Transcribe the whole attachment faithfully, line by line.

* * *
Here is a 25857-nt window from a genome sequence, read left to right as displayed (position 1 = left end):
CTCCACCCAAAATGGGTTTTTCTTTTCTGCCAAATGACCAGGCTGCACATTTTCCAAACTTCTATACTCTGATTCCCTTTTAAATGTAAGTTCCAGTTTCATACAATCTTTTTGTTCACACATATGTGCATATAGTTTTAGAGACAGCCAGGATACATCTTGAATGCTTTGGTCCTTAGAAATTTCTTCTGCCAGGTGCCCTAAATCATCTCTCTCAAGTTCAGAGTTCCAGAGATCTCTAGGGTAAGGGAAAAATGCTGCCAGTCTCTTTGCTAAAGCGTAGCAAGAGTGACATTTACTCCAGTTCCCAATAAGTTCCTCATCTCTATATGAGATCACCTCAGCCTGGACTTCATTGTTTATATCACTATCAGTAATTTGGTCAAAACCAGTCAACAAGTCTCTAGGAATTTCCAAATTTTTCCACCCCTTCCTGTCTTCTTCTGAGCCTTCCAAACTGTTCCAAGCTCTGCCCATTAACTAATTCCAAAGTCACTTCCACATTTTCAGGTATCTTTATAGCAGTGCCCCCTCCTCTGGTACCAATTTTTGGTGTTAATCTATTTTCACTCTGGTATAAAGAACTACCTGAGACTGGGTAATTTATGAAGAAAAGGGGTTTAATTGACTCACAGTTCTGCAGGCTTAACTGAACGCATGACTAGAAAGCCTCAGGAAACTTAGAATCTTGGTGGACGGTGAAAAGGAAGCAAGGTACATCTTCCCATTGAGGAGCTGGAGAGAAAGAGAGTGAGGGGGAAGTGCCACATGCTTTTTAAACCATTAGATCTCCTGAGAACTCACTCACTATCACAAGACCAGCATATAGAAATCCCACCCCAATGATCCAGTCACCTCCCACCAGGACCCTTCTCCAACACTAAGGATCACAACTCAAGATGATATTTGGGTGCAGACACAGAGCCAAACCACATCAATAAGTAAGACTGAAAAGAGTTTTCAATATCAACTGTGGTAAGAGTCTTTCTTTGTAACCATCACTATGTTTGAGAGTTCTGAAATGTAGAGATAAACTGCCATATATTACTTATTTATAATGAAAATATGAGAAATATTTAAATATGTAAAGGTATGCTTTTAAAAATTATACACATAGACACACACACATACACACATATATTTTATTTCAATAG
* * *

Here is a 25857-nt window from a genome sequence, read left to right as displayed (position 1 = left end):
CTCCACCCAAAATGGGTTTTTCTTTTCTGCCAAATGACCAGGCTGCACATTTTCCAAACTTCTATACTCTGATTCCCTTTTAAATGTAAGTTCCAGTTTCATACAATCTTTTTGTTCACACATATGTGCATATAGTTTTAGAGACAGCCAGGATACATCTTGAATGCTTTGGTCCTTAGAAATTTCTTCTGCCAGGTGCCCTAAATCATCTCTCTCAAGTTCAGAGTTCCAGAGATCTCTAGGGTAAGGGAAAAATGCTGCCAGTCTCTTTGCTAAAGCGTAGCAAGAGTGACATTTACTCCAGTTCCCAATAAGTTCCTCATCTCTATATGAGATCACCTCAGCCTGGACTTCATTGTTTATATCACTATCAGTAATTTGGTCAAAACCAGTCAACAAGTCTCTAGGAATTTCCAAATTTTTCCACCCCTTCCTGTCTTCTTCTGAGCCTTCCAAACTGTTCCAAGCTCTGCCCATTAACTAATTCCAAAGTCACTTCCACATTTTCAGGTATCTTTATAGCAGTGCCCCCTCCTCTGGTACCAATTTTTGGTGTTAATCTATTTTCACTCTGGTATAAAGAACTACCTGAGACTGGGTAATTTATGAAGAAAAGGGGTTTAATTGACTCACAGTTCTGCAGGCTTAACTGAACGCATGACTAGAAAGCCTCAGGAAACTTAGAATCTTGGTGGACGGTGAAAAGGAAGCAAGGTACATCTTCCCATTGAGGAGCTGGAGAGAAAGAGAGTGAGGGGGAAGTGCCACATGCTTTTTAAACCATTAGATCTCCTGAGAACTCACTCACTATCACAAGACCAGCATATAGAAATCCCACCCCAATGATCCAGTCACCTCCCACCAGGACCCTTCTCCAACACTAAGGATCACAACTCAAGATGATATTTGGGTGCAGACACAGAGCCAAACCACATCAATAAGTAAGACTGAAAAGAGTTTTCAATATCAACTGTGGTAAGAGTCTTTCTTTGTAACCATCACTATGTTTGAGAGTTCTGAAATGTAGAGATAAACTGCCATATATTACTTATTTATAATGAAAATATGAGAAATATTTAAATATGTAAAGGTATGCTTTTAAAAATTATACACATAGACACACACACATACACACATATATTTTATTTCAATAG